Volkswagen ID.4 review

Category: Large Electric

Section: Interior

Available fuel types:electric
Available colours:
Volkswagen ID.4 2021 dashboard
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RRP from£34,650
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Interior

The interior layout, fit and finish

Driving position and dashboard

Let’s start with the good bits. The Volkswagen ID.4's driving seat is supportive, especially through corners, and its manual controls are easy to use. On the 1st Edition trim, it doesn’t have adjustable lumbar support, but we didn’t have any trouble in the lower back area.

The steering wheel also extends a good amount for height and reach, and the pod for the digital instruments moves with it so you can always see the display. There is a single folding armrest attached to the driver’s seat. It's not as comfortable as the broader centre armrest you get in a Mustang Mach-E but it’s fine.

The usability is not so good. There are no physical buttons and the touch-sensitive controls on the steering wheel are hard to operate and easy to trigger accidentally. It’s a similar story for the air-conditioning controls because the touch-sensitive sliders for the temperature settings are a pointless faff and, to make matters worse, are not backlit so you have no hope of using them accurately at night. The BMW iX3 and the Kia e-Niro are much simpler to operate.

Visibility, parking sensors and cameras

The Volkswagen ID.4’s high-set dashboard scuttle and the thick, acutely angled front pillars are a nuisance. They obscure the end of the bonnet and what’s around you nearby, like kerbs.

 Its rear pillars are also quite substantial, but the Mustang Mach-E’s are even bigger so that’s more of a pain to reverse. It’s much easier to see out of the Kia e-Niro in all directions.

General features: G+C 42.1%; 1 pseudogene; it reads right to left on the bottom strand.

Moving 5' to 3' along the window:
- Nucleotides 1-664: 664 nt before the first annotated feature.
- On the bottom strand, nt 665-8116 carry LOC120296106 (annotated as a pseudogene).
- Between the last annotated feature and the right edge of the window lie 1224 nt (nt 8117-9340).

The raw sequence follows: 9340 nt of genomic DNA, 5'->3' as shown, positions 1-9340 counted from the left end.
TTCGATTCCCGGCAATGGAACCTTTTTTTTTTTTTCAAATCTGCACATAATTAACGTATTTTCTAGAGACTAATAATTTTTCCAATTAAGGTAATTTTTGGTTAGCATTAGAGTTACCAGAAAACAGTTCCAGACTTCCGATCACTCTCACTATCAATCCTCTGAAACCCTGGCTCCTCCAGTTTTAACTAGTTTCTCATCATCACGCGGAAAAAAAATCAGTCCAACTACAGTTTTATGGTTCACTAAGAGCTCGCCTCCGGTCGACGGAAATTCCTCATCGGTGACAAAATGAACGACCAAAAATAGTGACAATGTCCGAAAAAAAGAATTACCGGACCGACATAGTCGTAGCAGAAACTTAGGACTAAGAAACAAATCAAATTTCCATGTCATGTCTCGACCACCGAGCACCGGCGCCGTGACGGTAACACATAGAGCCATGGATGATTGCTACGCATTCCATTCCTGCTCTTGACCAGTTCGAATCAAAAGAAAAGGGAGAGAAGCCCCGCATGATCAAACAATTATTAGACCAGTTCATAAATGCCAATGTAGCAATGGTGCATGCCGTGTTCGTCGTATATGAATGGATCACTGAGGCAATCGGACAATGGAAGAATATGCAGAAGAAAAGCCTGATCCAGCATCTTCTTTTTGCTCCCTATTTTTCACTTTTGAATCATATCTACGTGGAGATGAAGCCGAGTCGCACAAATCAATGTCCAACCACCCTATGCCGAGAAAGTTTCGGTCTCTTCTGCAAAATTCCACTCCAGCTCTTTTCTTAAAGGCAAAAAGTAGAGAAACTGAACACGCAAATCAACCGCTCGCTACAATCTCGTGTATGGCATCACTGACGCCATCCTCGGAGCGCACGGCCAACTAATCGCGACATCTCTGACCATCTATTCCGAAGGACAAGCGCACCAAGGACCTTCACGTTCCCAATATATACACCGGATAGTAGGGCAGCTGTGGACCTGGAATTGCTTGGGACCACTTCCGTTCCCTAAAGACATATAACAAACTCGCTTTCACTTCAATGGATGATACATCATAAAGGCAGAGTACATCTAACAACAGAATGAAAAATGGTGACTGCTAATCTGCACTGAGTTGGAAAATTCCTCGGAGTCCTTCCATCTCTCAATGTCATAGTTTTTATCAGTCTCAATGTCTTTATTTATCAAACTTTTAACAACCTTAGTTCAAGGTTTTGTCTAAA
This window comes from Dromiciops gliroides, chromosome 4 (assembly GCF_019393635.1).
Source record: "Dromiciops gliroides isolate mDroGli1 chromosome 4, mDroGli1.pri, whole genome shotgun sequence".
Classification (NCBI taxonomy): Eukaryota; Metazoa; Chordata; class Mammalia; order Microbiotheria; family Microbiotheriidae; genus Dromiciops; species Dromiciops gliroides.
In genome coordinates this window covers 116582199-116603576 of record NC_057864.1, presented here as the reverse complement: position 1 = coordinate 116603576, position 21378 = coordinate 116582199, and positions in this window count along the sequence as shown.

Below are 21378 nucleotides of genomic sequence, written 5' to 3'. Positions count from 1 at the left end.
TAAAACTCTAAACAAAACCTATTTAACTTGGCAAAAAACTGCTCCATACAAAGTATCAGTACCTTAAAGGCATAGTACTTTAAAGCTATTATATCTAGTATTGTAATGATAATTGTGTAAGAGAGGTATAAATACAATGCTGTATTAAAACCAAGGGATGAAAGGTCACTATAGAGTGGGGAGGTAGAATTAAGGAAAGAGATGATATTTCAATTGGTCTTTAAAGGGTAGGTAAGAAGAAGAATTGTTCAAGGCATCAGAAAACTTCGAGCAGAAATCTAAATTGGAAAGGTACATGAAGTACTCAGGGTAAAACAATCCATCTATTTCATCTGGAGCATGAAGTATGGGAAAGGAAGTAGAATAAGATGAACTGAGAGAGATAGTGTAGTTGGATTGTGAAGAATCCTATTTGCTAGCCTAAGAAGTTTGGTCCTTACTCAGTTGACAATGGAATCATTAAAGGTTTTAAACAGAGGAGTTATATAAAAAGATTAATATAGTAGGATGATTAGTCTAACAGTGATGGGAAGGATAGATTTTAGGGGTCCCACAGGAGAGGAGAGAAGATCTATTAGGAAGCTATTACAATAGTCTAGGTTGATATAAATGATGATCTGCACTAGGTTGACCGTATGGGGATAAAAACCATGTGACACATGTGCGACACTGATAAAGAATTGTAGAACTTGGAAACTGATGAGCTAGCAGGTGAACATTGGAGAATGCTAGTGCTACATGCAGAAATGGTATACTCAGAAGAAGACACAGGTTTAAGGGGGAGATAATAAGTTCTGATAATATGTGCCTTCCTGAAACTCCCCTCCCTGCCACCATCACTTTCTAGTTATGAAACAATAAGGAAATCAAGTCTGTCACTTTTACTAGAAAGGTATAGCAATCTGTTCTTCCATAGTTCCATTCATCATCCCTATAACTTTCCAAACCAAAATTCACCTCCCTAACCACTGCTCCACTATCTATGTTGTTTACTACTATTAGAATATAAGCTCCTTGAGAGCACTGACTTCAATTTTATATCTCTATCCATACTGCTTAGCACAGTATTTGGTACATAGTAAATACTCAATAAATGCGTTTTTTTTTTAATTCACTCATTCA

The ID.4 1st Edition does come with front and rear parking sensors and a rear-view camera as standard, plus very effective LED headlights.

Volkswagen ID.4 2021 dashboard

Sat nav and infotainment

The standard 10.0in infotainment touchscreen in the ID.4 is quite small compared with the massive 15.0in portrait screen you get in the Mustang Mach-E and Tesla Model 3, and Volkswagen's latest software is nothing like as slick as either rival's system.

It's a case style over substance – they've tried to make the graphics look fancy but the display is laggy and confusingly laid out. The Kia e-Niro’s system is far more straightforward to operate, while the BMW iX3’s physical iDrive controller is a good example of how to make a complex system really easy to use on the go.

All models get natural-speech voice control. It’s hit and miss whether it’ll do what you ask, though – especially if you have noisy kids in the car. Sat-nav is standard across the range, as is Apple CarPlay/Android Auto smartphone mirroring and two USB-C sockets in the front and back. Wireless phone-charging is not available on the 1st Edition and neither is a premium sound system. That standard six-speaker stereo sounds clear but lacks a warm bass.

Quality

The Volkswagen ID.4 delivers a big improvement in interior quality over the ID.3 hatchback, with more gloss black, shiny silver and soft-touch surfaces. It still has more hard plastics throughout than you’ll find in the Mustang Mach-E, but the latter isn’t as well screwed together in places, so it’s swings and roundabouts.

Ultimately, if you want a really plush large electric car you have to stump up the cash for an Audi E-tron or Porsche Taycan, but at the lower end of the price range the ID.4 is just fine.

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